Figure 30-3. Torsion Bar.
Section II. SOLID AXLE SUSPENSION SYSTEMS
shaft (drive shaft) is employed with two universal joints
30-3. Purpose. The axle of the suspension is a cross
and a slip joint, as shown in figure 30-4. The torque
support on which the wheels turn. Axles that provide
reaction, drive thrust, and alinement of the axle housings
only support for the vehicle weight are called dead axles.
are resisted by the suspension springs.
Those that also incorporate means for driving the wheel
are called live axles. The term live axle applies to the
The suspension springs are pivoted on brackets at their
entire axle assembly, which consists of the housing that
forward ends and shackled to the frame at their rear
contains the drive gears, differential, and power
The rear spring brackets are the point of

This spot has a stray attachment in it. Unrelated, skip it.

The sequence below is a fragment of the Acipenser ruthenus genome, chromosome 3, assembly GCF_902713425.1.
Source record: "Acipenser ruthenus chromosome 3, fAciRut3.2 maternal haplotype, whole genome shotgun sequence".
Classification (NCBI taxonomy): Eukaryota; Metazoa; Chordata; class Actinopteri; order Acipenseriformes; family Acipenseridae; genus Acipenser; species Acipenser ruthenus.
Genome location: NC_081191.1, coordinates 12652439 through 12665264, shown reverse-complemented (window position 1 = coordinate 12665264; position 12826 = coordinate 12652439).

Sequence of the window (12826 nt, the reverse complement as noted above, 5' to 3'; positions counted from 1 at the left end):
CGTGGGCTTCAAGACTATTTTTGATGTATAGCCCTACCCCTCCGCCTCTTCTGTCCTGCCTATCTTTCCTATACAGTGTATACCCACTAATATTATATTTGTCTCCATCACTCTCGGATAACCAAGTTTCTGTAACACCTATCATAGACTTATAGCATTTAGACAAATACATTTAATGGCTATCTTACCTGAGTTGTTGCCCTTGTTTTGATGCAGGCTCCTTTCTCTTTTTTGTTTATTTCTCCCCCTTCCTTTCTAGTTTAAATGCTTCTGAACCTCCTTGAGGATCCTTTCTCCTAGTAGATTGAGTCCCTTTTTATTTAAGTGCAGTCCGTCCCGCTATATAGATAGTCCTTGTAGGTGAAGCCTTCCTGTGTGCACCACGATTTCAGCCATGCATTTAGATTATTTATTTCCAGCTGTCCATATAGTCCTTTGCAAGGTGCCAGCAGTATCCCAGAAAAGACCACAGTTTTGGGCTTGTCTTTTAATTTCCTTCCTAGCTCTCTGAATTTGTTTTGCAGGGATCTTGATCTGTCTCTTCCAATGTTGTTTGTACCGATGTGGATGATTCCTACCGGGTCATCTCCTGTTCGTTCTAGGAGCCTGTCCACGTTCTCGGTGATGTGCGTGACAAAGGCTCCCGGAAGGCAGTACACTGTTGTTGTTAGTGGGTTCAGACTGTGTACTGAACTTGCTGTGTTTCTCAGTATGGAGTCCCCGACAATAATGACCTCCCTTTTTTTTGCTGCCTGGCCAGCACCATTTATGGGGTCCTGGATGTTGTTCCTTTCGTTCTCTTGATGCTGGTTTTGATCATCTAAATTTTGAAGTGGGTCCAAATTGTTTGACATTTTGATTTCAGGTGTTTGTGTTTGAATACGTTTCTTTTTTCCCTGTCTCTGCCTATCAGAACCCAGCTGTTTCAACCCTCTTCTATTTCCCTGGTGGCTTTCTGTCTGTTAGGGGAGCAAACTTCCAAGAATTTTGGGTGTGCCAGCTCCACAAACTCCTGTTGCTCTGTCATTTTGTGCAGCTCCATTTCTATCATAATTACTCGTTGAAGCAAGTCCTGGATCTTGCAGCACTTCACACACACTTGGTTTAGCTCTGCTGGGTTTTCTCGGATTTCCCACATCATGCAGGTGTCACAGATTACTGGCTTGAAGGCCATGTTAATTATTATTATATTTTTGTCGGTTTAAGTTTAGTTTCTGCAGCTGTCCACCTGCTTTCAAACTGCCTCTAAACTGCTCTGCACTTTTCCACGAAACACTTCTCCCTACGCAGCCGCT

transmitting shafts. Until recently, wheeled mili- tary
application of the driving thrust to the frame. Because
vehicles have employed the solid axle suspension, both
the suspension springs must resist the torque reaction of
front and rear, almost exclusively. This is because of the
the drive, stiffer springs are required than are used with
basic ruggedness, low manufacturing cost, and wide use
some of the other live axle suspensions. In addition,
on heavy commercial vehicles of the solid axle
because the springs must transmit the driving thrust,
they must be fairly flat. Because of these torque and
force transmission requirements, the Hotchkiss drive has
30-4. Live Axle Suspension.
a. The Hotchkiss drive is the conventional front and
rear live axle suspension that once was used exclusively
in American military vehicles. In this drive, a propeller
Figure 30-4. Hotchkiss Drive.